*arborea Parfitt, 1891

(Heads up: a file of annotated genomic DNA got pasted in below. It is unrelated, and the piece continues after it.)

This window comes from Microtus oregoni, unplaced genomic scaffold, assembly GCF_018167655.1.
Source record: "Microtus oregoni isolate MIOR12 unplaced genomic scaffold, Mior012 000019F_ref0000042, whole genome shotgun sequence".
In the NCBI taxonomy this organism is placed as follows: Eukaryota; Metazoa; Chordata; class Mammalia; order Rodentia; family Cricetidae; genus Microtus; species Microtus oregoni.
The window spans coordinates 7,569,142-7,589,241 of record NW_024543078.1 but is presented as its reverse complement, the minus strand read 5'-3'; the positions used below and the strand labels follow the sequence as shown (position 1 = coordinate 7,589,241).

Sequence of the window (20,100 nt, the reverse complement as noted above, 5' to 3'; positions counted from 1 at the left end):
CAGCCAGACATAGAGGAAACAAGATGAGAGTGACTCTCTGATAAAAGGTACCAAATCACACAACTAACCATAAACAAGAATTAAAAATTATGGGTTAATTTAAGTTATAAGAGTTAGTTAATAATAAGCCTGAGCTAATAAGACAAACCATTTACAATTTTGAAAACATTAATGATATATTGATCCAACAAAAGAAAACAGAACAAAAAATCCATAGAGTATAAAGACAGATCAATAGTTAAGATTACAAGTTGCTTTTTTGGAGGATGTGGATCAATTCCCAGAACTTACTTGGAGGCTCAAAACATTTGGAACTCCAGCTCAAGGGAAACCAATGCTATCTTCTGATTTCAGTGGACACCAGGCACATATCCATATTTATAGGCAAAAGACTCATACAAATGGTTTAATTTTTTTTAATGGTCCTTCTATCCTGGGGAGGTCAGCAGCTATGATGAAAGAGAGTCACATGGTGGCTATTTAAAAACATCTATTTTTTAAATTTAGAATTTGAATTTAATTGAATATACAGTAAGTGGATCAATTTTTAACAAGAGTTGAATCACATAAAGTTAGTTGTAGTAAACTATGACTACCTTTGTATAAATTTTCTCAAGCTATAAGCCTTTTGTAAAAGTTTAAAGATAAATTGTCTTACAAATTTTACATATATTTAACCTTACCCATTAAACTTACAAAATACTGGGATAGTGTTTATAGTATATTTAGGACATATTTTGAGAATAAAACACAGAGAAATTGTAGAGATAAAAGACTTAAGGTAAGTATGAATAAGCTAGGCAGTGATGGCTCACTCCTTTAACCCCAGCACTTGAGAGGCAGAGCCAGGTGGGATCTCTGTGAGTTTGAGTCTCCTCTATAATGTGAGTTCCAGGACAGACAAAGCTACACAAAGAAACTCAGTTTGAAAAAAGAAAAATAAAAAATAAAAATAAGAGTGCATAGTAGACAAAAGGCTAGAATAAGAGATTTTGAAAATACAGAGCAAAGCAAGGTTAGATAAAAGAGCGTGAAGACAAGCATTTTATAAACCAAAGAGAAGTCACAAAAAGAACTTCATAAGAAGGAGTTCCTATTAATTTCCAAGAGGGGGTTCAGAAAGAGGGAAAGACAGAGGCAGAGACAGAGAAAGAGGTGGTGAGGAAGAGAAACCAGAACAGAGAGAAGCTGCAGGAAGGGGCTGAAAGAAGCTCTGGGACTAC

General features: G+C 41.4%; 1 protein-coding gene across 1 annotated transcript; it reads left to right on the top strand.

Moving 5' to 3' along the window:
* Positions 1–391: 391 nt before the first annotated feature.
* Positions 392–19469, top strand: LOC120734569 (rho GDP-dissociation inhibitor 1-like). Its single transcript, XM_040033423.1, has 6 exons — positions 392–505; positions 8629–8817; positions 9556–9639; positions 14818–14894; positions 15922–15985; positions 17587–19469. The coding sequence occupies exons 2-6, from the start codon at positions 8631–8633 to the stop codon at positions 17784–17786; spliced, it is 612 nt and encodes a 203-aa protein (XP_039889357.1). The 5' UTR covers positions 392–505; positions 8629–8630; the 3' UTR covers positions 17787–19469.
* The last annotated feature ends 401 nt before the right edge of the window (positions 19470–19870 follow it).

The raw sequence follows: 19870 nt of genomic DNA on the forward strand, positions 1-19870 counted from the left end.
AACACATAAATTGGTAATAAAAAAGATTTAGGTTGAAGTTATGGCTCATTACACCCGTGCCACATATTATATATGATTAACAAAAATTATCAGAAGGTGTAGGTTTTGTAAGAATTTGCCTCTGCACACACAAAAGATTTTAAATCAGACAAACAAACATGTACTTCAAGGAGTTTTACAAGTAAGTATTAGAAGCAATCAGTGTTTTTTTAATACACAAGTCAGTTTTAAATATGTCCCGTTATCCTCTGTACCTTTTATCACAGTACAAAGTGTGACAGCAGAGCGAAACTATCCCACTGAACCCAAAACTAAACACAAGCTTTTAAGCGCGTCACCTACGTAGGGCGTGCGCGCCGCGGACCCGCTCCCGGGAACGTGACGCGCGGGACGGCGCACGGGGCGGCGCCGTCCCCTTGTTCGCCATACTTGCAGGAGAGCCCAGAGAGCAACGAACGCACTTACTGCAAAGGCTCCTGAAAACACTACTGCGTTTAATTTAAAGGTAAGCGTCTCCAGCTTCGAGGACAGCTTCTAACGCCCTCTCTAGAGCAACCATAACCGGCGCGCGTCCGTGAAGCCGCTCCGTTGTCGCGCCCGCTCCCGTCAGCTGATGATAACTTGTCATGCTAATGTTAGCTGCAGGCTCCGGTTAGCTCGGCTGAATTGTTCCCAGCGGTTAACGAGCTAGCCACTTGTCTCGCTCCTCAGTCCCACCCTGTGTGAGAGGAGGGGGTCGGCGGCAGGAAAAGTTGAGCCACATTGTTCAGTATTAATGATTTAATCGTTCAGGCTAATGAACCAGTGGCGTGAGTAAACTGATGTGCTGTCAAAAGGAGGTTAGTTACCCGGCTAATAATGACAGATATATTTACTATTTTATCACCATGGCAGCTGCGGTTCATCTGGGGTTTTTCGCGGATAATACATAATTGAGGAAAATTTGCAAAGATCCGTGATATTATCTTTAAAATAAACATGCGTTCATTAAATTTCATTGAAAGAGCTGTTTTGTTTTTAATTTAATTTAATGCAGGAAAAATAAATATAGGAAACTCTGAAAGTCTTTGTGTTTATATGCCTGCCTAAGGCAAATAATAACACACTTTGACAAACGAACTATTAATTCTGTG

Entomobrya multifasciata is a widespread and very common species (although curiously, it seems scarce in Cornwall: the first Cornish record is a photo by David Fenwick from September 2013). The species is found in a wide range of habitats and is one of the major colonisers of cereal crops. The pair of triangular patches of pigment pointing forwards on the posterior margin of the fourth abdominal segment (Figs. 1 and 2) are distinctive. This species has been recorded in the USA, but each one that has been DNA barcoded has proved to be a female Entomobrya nigrocincta (one of the few cases of sexual dimorphic colouration in the Collembola. Dicyrtominas are also differ between sexes). It is therefore unclear whether the UK records are the same species as the US (but lacking the dimorphism), or whether the two identical-looking populations are actually quite different species. The DNA has been collected from both sides of the Atlantic and is currently being analysed - we should know eventually.